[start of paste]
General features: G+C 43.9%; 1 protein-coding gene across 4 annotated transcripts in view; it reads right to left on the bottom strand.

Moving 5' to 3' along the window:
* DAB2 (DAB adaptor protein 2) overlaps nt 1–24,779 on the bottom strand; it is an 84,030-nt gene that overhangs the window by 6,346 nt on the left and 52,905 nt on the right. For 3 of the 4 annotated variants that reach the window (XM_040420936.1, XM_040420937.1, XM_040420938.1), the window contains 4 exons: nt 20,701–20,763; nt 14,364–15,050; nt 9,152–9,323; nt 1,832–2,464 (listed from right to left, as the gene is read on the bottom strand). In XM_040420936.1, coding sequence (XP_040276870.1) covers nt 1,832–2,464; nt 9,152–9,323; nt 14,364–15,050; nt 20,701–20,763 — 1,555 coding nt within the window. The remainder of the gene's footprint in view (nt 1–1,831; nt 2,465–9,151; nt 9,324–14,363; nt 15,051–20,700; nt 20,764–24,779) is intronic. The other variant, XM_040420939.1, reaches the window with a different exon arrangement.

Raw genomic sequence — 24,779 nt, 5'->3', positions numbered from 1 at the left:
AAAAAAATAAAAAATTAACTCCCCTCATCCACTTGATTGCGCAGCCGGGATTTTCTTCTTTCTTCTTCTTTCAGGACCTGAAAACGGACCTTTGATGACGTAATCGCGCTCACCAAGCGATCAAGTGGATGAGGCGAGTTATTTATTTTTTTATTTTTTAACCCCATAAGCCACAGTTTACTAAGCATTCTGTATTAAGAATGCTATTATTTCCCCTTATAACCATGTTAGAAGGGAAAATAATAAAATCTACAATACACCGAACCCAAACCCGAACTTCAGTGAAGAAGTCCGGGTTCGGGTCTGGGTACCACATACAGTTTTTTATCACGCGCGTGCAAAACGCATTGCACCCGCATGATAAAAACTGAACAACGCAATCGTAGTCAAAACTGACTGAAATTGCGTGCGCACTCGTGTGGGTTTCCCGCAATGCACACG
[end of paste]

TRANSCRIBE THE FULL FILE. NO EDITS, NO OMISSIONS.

General features: G+C 43.9%; 1 protein-coding gene across 4 annotated transcripts in view; it reads right to left on the bottom strand.

Moving 5' to 3' along the window:
* DAB2 (DAB adaptor protein 2) overlaps nt 1–24,779 on the bottom strand; it is an 84,030-nt gene that overhangs the window by 6,346 nt on the left and 52,905 nt on the right. For 3 of the 4 annotated variants that reach the window (XM_040420936.1, XM_040420937.1, XM_040420938.1), the window contains 4 exons: nt 20,701–20,763; nt 14,364–15,050; nt 9,152–9,323; nt 1,832–2,464 (listed from right to left, as the gene is read on the bottom strand). In XM_040420936.1, coding sequence (XP_040276870.1) covers nt 1,832–2,464; nt 9,152–9,323; nt 14,364–15,050; nt 20,701–20,763 — 1,555 coding nt within the window. The remainder of the gene's footprint in view (nt 1–1,831; nt 2,465–9,151; nt 9,324–14,363; nt 15,051–20,700; nt 20,764–24,779) is intronic. The other variant, XM_040420939.1, reaches the window with a different exon arrangement.

Raw genomic sequence — 24,779 nt, 5'->3', positions numbered from 1 at the left:
AAAAAAATAAAAAATTAACTCCCCTCATCCACTTGATTGCGCAGCCGGGATTTTCTTCTTTCTTCTTCTTTCAGGACCTGAAAACGGACCTTTGATGACGTAATCGCGCTCACCAAGCGATCAAGTGGATGAGGCGAGTTATTTATTTTTTTATTTTTTAACCCCATAAGCCACAGTTTACTAAGCATTCTGTATTAAGAATGCTATTATTTCCCCTTATAACCATGTTAGAAGGGAAAATAATAAAATCTACAATACACCGAACCCAAACCCGAACTTCAGTGAAGAAGTCCGGGTTCGGGTCTGGGTACCACATACAGTTTTTTATCACGCGCGTGCAAAACGCATTGCACCCGCATGATAAAAACTGAACAACGCAATCGTAGTCAAAACTGACTGAAATTGCGTGCGCACTCGTGTGGGTTTCCCGCAATGCACACG